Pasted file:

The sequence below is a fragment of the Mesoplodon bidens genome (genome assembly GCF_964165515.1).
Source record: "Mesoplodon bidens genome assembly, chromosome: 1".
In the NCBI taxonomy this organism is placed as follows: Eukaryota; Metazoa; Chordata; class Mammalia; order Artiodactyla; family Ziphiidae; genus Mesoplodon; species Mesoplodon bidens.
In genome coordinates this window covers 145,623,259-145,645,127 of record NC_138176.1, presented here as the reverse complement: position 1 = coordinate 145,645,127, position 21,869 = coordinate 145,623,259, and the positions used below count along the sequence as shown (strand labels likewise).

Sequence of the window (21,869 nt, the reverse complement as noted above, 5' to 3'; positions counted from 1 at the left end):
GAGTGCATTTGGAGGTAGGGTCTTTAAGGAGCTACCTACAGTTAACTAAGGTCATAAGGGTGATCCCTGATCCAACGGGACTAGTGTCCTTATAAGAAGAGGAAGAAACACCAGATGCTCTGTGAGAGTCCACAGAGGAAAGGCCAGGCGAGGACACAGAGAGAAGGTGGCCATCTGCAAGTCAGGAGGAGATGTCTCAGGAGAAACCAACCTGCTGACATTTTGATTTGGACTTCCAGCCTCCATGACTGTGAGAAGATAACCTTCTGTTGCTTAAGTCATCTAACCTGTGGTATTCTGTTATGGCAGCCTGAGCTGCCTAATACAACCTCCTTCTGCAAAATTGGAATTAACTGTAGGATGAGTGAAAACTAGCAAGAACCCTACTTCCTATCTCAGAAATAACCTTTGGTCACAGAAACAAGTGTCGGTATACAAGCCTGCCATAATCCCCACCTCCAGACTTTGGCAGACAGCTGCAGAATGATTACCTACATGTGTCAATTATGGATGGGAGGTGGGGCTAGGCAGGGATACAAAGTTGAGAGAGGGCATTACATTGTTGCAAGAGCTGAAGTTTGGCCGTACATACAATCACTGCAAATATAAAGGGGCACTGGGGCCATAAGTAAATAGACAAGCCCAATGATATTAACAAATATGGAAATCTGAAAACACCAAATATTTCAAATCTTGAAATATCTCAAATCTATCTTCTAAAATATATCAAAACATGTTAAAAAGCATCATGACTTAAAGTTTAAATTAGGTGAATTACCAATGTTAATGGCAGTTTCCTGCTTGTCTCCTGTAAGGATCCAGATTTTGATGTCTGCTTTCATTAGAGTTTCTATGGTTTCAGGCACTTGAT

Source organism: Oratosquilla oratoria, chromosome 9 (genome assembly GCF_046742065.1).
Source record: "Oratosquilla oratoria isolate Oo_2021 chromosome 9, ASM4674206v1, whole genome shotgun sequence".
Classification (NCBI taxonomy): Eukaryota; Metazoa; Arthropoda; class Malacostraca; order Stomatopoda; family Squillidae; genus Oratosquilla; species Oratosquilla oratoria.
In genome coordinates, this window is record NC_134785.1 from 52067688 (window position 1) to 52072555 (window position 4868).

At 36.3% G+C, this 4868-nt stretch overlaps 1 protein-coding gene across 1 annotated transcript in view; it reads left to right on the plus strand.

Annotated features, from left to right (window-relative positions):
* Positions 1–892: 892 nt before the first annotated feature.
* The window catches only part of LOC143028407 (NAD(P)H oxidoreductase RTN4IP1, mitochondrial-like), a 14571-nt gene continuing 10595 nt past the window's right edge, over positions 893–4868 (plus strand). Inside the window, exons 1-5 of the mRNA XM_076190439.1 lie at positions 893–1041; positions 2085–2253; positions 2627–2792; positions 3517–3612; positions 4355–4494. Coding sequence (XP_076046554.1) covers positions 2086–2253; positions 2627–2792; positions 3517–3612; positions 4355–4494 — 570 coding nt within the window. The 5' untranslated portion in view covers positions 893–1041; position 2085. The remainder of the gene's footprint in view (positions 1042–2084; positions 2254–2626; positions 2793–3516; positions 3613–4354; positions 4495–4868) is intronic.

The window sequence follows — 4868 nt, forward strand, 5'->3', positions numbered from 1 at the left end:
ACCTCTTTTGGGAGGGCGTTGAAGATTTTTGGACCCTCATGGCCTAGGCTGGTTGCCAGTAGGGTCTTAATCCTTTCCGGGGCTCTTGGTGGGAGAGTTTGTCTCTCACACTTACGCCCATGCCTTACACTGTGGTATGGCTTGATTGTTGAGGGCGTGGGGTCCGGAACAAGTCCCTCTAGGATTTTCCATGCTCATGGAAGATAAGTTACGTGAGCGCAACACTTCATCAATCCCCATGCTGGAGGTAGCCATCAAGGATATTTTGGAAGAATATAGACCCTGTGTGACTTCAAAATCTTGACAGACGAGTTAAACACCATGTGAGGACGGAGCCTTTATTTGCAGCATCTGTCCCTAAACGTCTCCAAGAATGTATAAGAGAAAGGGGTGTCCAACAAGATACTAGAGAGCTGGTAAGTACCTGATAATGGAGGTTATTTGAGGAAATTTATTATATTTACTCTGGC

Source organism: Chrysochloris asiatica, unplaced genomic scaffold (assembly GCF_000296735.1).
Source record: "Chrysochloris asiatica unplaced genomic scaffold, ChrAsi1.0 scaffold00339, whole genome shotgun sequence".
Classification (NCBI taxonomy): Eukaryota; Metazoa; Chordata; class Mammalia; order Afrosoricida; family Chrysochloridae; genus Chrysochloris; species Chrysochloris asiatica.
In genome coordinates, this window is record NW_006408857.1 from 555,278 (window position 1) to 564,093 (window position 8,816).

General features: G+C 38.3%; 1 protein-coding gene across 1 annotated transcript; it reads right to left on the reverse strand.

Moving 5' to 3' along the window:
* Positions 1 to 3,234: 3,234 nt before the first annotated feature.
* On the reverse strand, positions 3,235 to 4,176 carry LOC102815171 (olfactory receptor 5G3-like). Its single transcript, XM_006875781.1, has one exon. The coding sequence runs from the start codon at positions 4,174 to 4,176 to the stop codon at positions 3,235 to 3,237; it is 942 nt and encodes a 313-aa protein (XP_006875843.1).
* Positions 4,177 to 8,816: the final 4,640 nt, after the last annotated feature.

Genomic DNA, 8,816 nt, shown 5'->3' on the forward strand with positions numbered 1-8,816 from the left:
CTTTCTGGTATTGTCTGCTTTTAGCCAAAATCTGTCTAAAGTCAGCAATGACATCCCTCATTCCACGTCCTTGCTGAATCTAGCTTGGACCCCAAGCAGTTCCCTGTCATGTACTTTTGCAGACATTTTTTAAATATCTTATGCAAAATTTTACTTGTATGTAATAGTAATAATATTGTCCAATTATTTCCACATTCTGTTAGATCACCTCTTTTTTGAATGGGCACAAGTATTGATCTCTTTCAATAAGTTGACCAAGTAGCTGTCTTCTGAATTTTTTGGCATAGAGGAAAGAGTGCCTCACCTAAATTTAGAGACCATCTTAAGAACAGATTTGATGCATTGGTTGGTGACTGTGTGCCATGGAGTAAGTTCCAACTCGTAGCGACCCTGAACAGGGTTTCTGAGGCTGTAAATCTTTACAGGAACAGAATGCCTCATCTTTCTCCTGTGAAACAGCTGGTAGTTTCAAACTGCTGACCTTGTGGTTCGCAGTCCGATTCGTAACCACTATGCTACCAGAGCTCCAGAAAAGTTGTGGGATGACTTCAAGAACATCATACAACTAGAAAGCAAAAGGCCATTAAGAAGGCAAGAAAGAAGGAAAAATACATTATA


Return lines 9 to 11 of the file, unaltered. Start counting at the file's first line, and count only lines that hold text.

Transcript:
Classification (NCBI taxonomy): Eukaryota; Metazoa; Arthropoda; class Malacostraca; order Stomatopoda; family Squillidae; genus Oratosquilla; species Oratosquilla oratoria.
In genome coordinates, this window is record NC_134785.1 from 52067688 (window position 1) to 52072555 (window position 4868).

At 36.3% G+C, this 4868-nt stretch overlaps 1 protein-coding gene across 1 annotated transcript in view; it reads left to right on the plus strand.